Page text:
Dating antique picture frame scotland
This is not guaranteed however, in Southern England the clockmakers continued to make this type of movement from the start right through to 1820.
Very few Northern makers used this movement, it was essentially the same as the even earlier Lantern Clock movement.
Some Southern clocks continued this to the end of the brass dial period, but by 1715 the vast majority were separate from the door, fitted to the hood frame.
Country clocks often have a rather plain, but nicely proportioned Oak case, often with a flat top, but after 1740 the fashion came in to put horns on the top, often decorated with round wood or brass facings.
By 1730 the vast majority of grandfather clocks had two hands, for the hours and minutes.
One-handed clocks continued to be made in country areas for a long time, so one hand is not an absolute guarantee of an early clock, but is a good guide.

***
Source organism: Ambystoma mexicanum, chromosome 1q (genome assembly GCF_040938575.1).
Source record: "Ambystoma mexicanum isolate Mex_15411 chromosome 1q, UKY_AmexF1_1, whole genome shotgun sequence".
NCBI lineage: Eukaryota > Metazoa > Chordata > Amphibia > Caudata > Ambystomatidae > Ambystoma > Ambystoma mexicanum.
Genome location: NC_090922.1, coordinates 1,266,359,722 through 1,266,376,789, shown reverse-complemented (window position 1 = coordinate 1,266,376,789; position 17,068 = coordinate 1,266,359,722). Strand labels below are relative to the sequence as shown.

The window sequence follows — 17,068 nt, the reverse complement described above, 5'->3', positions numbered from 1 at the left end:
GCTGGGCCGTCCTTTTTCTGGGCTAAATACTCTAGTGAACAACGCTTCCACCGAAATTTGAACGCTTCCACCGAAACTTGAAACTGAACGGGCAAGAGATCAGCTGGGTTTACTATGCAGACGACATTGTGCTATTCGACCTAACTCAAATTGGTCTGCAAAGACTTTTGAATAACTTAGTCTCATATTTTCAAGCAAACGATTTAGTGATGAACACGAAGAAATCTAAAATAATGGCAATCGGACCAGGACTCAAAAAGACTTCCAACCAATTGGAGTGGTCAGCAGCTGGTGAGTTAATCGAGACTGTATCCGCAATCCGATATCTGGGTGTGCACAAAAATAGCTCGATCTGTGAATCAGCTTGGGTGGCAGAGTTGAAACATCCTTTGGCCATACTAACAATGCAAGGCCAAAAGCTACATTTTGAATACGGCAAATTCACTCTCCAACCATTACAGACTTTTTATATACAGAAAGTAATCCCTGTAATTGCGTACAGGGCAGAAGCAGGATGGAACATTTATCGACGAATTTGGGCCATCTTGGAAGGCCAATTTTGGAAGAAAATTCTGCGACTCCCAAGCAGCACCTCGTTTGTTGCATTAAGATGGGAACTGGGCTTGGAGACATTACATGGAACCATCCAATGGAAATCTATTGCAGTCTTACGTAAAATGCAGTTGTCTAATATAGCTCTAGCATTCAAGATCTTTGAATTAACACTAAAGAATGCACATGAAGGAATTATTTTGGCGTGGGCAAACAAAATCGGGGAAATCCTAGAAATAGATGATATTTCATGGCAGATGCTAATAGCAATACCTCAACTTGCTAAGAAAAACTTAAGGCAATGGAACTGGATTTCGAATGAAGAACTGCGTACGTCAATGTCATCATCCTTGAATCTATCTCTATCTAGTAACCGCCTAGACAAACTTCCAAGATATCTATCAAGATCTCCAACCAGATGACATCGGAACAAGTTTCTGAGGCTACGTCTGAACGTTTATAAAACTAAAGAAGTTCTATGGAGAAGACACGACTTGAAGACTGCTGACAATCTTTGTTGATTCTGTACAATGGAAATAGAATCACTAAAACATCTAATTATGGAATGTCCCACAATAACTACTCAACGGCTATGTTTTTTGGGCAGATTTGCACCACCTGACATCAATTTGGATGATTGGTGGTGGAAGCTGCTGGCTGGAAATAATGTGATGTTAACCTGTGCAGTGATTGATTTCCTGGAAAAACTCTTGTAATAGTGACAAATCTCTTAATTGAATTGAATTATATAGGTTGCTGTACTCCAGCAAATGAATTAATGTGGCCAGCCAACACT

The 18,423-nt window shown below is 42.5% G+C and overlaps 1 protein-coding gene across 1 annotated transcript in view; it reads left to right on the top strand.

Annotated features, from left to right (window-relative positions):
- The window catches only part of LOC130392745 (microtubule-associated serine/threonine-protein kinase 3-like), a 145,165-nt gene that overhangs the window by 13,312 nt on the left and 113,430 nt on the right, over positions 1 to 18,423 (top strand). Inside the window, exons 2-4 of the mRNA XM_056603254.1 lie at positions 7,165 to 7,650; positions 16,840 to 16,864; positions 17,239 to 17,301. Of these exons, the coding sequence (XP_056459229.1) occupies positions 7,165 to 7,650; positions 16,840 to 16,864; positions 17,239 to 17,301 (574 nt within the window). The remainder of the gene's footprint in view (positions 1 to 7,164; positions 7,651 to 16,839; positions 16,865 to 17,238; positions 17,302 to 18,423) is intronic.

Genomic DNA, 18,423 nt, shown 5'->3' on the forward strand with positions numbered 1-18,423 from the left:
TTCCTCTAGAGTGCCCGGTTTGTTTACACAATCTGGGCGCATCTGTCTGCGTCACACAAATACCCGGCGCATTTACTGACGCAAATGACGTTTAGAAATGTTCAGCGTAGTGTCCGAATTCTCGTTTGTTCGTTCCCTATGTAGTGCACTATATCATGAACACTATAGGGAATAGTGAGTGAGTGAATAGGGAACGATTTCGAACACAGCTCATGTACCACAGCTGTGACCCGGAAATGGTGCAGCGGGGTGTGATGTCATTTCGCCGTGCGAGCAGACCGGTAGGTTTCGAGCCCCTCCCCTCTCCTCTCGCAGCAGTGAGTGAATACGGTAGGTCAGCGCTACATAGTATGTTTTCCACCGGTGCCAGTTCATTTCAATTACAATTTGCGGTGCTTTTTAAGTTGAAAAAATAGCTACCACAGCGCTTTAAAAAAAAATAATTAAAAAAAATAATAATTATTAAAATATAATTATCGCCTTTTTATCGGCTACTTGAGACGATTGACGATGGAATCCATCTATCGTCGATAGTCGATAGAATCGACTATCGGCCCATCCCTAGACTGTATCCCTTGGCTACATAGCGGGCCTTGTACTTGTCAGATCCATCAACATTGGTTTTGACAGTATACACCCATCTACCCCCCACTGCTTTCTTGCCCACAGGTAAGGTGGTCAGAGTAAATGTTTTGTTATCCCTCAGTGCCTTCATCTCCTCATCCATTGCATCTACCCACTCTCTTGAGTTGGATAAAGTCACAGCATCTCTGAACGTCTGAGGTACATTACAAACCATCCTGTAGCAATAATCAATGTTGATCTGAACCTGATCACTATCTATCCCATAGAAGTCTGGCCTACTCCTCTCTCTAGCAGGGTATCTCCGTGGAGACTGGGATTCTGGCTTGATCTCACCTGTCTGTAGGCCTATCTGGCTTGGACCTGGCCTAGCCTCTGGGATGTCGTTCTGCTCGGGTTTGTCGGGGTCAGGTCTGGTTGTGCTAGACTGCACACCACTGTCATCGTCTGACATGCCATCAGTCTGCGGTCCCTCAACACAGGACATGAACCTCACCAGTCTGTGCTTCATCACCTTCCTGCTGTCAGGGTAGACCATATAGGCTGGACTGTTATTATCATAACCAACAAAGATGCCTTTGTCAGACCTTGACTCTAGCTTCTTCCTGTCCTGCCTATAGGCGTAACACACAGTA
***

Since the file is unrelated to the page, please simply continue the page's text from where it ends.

This feature started to appear C1760, and continued afterwards on good quality work.Around the same period, with a slightly larger dial and a wooden hood to keep the dust out of the clock movement.Still the same lantern clock movement inside, but without the expensive brass body.There are exceptions to these sizes of course, but they are a good general guide when taken with other features.Another date clue I have noticed during clock repairs is that any screws in an early movement (1680 to 1750) have square heads.